The story of the missing Jawaharlal Nehru University student Najeeb Ahmed might have faded out of the media altogether, but for his ageing mother “hope” remains. Battling illnesses and at times hopelessness his Ammi, Fatima Nafees has not given up. “Without hope there is no life,” she tells The Citizen, here in Delhi again for yet another protest.

Three years ago Najeeb disappeared from his hostel room after an altercation with students of the Akhil Bharatiya Vidyarthi Parishad. Prior to this he had been beaten by the students and taken to hospital from where he had called his mother in Bareilly. She took the bus to Delhi and spoke to him while nearing the JNU hostel. When she reached, however, her son had disappeared.Till date there has been no trace of him.

Ammi as she is now called by JNU students literally camped in Delhi to pressure the police and the authorites to look for her son. She sat with placards asking for justice, she marched on the streets, she wrote letters, she gave interviews, she did all that was humanly possible to trace her son who she had personally brought to the hostel in JNU shortly before his disappearance. For Fatima Nafees her son just has to be alive, though many who have joined her protest in solidarity are giving up home.

“It has been very tough, I have high diabetes now and all related problems but those who say I have become weak are wrong. I am strong, maybe not as physically well as before, but I am strong enough to stand for justice, for my son to be found,” she said.

Her husband is paralysed from an earlier her accident. Her second son had been without a job but has found some employment through the Waqf Board. Her daughter who often accompanied her to Delhi is studying. But life these three years has been a rollercoaster of tension and emotion.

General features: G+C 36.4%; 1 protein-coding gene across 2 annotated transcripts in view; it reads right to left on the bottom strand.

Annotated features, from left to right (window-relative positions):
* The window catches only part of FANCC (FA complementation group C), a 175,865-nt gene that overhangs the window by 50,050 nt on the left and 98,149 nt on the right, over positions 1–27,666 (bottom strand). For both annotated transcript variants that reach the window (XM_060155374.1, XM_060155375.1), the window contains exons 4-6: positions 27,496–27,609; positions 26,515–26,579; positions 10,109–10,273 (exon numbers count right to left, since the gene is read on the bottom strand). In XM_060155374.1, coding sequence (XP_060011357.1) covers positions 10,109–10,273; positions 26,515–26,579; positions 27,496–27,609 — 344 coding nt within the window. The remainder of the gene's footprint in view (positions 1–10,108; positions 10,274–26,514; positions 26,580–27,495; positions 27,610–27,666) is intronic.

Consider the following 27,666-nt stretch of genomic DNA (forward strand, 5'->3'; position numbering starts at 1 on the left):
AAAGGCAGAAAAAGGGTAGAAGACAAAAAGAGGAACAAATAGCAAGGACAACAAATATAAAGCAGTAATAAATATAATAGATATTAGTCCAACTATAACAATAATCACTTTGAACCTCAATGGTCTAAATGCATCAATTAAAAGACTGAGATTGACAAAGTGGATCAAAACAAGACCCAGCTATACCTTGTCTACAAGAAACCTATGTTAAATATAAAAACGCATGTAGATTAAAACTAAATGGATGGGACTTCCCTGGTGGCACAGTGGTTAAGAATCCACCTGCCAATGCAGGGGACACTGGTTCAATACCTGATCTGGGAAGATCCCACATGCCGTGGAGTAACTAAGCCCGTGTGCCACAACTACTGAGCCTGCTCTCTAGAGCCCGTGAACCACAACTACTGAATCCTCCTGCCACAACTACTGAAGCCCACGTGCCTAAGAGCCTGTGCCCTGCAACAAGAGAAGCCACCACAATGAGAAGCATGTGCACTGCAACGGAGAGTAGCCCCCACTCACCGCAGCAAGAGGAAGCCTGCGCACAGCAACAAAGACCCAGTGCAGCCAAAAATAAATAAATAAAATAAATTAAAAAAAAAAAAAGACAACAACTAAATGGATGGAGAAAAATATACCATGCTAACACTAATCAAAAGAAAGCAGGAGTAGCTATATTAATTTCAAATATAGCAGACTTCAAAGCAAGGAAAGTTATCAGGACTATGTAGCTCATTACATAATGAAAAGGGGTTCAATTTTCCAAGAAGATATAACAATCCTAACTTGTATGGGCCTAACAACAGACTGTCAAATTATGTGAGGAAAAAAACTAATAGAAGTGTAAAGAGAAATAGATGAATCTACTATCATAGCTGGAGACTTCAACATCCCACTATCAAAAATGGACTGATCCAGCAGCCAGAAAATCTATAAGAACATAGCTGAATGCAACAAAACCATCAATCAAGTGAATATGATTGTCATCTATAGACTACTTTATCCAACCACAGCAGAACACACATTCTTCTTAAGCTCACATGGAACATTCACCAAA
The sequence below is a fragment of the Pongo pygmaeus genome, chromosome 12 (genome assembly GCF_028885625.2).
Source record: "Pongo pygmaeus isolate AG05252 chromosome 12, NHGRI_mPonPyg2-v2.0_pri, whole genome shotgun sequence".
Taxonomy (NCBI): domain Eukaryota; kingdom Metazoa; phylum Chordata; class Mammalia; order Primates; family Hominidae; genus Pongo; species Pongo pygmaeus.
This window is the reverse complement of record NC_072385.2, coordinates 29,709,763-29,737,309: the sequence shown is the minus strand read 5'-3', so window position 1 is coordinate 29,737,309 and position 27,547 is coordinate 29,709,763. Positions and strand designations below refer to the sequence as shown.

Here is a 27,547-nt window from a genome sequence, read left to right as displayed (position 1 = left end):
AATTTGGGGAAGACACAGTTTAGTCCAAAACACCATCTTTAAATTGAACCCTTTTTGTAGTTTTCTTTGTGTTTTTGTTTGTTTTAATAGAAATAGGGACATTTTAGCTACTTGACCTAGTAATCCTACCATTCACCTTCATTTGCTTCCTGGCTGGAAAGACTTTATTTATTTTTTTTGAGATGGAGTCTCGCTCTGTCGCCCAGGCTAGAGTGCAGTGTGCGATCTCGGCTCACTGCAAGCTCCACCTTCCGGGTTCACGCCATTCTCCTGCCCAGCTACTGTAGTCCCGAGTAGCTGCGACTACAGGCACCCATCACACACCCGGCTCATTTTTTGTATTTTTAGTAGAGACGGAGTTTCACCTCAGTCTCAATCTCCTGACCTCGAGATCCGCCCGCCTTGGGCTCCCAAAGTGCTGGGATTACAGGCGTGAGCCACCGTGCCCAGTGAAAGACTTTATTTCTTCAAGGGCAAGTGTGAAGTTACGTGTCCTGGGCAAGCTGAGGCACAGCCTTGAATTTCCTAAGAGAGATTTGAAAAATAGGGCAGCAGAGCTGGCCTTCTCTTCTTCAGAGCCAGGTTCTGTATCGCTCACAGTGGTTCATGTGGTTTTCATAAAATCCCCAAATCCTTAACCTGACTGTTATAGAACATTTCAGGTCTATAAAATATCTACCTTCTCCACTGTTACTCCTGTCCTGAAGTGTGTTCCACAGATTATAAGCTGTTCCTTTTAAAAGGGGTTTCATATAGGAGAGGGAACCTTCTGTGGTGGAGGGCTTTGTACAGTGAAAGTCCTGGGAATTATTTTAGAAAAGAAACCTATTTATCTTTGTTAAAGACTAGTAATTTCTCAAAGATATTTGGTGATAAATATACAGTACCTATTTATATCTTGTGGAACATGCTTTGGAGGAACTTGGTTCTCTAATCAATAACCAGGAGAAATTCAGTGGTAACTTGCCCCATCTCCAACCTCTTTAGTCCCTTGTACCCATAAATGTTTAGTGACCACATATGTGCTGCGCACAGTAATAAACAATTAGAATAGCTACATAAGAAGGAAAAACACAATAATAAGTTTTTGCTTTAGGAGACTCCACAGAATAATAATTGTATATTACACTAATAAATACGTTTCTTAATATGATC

“My imaan is umeed” (I live on hope), she says, “as those without hope might as well be dead. “ How have you managed personally. “I am so tired, but I know I have to remain strong for my boy. Sometimes I feel I should just sit back and leave it to God, but then I realise he is helping me, that is why I continue to have the support of so many people here,” Ammi says.

She does not hesitate to call those who have “forgotten” to jog their conscience. The Citizen was amongst many to receive ‘Ammi’s’ call - “you are not writing about us anymore, you have forgotten my Najeeb.”

The Central Bureau of Investigation closed the case last year on October 15. The courts too have been scheduling hearings on the case once very two or three months instead of every month as at the beginning. There is a certain hopelessness and helplessness but for the mother, there is only ‘umeed’. As those who know her well say, we can speak of everything but never about the possibility that Najeeb might not be alive. She is stout in her belief that he is alive somewhere, even as life for her has turned into a bed of tears.